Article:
James Vincent McMorrow
On a pecan farm half a mile from the Mexican border, ‘Post Tropical’ was born – a collection of sounds and ideas brought to life in rooms where the low frequencies of passing freight trains vibrated in the studio, briefly disturbing the birds in the rafters. And like most new ideas, ‘Post Tropical’ is hard to describe. It requires attention and engagement. It seduces you towards hidden depths.
McMorrow’s acclaimed debut album, ‘Early in the Morning’, reached number 1, went platinum and picked up a Choice Music Prize nomination upon its release in 2010. Along the way, there were shows everywhere from the Royal Festival Hall to Later…with Jools Holland, and a breakout hit in the charity cover of Steve Winwood’s ‘Higher Love’. McMorrow’s first record was the formative sounds of a songwriter who suddenly found people giving a damn. “I’m so proud of that album, but I never longed to be a guy with a guitar. You play these songs live as best you can, and suddenly you’re a Folk musician. But the texture of this record is completely different. This is the kind of stuff I actually listen to.”
Wiping the palate of ‘Early in the Morning’ clean, Post Tropical’ is a stunning piece of work. Its broadened horizons may come as a surprise to everyone but James and the people who know him best. “I found a zip drive recently, which dates back to before I made my first record, and I’d re-recorded every single part of the N.E.R.D album – apart from the vocals – just for the joy of it. I wanted to give this record the feel and movement of the hip-hop records that I love.”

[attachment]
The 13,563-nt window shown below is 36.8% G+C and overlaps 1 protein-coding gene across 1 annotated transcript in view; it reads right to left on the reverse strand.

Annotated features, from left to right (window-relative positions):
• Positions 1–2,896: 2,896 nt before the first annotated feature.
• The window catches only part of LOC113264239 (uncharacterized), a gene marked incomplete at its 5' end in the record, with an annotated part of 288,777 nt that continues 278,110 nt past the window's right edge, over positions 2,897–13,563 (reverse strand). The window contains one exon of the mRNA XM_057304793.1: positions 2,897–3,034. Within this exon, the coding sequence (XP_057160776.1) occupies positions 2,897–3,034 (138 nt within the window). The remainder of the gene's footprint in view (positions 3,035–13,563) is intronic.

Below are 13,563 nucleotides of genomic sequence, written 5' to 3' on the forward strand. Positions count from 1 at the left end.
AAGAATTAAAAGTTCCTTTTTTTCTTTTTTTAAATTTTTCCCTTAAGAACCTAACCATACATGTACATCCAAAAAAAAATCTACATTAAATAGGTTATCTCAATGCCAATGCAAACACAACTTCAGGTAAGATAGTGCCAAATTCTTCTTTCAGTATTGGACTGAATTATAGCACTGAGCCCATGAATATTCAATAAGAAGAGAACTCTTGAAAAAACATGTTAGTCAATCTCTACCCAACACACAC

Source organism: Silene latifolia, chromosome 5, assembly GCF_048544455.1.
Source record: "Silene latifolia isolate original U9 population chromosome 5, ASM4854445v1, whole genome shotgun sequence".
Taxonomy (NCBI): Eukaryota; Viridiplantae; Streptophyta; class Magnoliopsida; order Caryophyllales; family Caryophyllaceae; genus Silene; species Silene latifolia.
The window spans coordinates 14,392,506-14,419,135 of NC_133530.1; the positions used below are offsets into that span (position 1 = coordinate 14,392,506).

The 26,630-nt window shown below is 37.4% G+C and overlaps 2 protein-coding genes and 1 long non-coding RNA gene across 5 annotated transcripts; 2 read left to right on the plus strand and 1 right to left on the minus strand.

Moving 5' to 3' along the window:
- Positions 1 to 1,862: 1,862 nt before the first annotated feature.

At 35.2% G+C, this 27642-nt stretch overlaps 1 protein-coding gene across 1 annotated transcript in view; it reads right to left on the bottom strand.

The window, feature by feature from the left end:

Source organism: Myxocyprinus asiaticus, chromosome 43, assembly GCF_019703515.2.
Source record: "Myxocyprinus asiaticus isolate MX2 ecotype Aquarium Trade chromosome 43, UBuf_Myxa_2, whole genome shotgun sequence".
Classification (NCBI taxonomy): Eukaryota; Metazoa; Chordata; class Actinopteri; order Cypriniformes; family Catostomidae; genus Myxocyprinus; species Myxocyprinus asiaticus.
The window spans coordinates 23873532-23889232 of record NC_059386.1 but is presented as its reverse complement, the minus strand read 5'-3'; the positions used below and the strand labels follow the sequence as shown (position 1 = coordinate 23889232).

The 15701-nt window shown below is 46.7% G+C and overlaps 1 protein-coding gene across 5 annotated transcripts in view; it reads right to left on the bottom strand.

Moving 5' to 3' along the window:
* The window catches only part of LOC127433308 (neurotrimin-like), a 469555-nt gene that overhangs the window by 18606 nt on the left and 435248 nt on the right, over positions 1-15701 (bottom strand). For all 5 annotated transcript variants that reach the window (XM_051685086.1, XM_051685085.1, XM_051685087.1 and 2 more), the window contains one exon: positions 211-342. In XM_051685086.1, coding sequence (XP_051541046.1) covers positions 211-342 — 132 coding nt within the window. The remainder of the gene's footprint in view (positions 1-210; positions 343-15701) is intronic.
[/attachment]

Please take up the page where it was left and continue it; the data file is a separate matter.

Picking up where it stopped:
It’s a step forward that is immediately apparent on album opener and first single ‘Cavalier’ – a brooding twist on the Slow-Jam, which builds quietly from hushed keys and hand-claps to soaring brass, drums and McMorrow’s idiosyncratic falsetto. Across the album, new sounds and textures are explored: 808s on the haunting ‘Red Dust’, looped piano on ‘Look Out’, and the waterfall-effect of 12 mandolins on ‘The Lakes’. McMorrow’s sometimes-surreal songwriting holds each element in place, an album on which he wrote, produced, and played virtually every instrument.
The framework of ‘Post Tropical’ was constructed over eight months. Coming home from tour, James had hundreds of sound files, none categorised. Pages and pages of lyrics were crossed out and edited. Nothing was written on guitar, and nothing was linear. Yet the recording itself took place on a pecan farm half a mile from the Mexican border – which the likes of Yeah Yeah Yeahs, Beach House, Animal Collective and At The Drive In have all called home at one point. The constraints of three and a half weeks here offered McMorrow a surprising amount of freedom. Sounds were created and changed and painstakingly poured over. The process was up for grabs, right up to the mixing stage.
What emerged was ‘Post Tropical’ – complete with the paradoxical, ‘wish-you-were-here postcard’ artwork (juxtaposing a palm tree with a polar bear). “It’s so exhausting trying to keep up with styles of music that pop up one week, and disappear the next,” says James. “For me, ‘Post Tropical’ evokes a style of music without you having a clue what it sounds like. It’s warm and familiar, but there’s something there that’s maybe not quite what you think it is. I just wanted to make the most beautiful thing that I could imagine. And that was it.”